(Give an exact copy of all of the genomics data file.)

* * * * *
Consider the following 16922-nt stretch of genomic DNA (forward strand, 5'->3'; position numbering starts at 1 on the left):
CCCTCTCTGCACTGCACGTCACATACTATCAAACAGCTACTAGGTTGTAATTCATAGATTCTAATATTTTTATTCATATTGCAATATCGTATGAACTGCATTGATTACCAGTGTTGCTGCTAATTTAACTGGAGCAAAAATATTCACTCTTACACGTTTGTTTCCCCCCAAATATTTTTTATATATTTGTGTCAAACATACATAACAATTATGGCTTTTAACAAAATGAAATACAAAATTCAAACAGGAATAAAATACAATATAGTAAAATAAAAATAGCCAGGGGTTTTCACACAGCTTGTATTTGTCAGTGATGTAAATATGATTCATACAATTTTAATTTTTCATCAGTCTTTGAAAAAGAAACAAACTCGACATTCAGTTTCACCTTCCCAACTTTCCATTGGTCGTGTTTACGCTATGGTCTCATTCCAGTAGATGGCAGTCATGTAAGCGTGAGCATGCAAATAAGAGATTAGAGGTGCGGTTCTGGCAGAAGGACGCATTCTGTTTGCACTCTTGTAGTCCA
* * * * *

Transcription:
Consider the following 16922-nt stretch of genomic DNA (forward strand, 5'->3'; position numbering starts at 1 on the left):
CCCTCTCTGCACTGCACGTCACATACTATCAAACAGCTACTAGGTTGTAATTCATAGATTCTAATATTTTTATTCATATTGCAATATCGTATGAACTGCATTGATTACCAGTGTTGCTGCTAATTTAACTGGAGCAAAAATATTCACTCTTACACGTTTGTTTCCCCCCAAATATTTTTTATATATTTGTGTCAAACATACATAACAATTATGGCTTTTAACAAAATGAAATACAAAATTCAAACAGGAATAAAATACAATATAGTAAAATAAAAATAGCCAGGGGTTTTCACACAGCTTGTATTTGTCAGTGATGTAAATATGATTCATACAATTTTAATTTTTCATCAGTCTTTGAAAAAGAAACAAACTCGACATTCAGTTTCACCTTCCCAACTTTCCATTGGTCGTGTTTACGCTATGGTCTCATTCCAGTAGATGGCAGTCATGTAAGCGTGAGCATGCAAATAAGAGATTAGAGGTGCGGTTCTGGCAGAAGGACGCATTCTGTTTGCACTCTTGTAGTCCA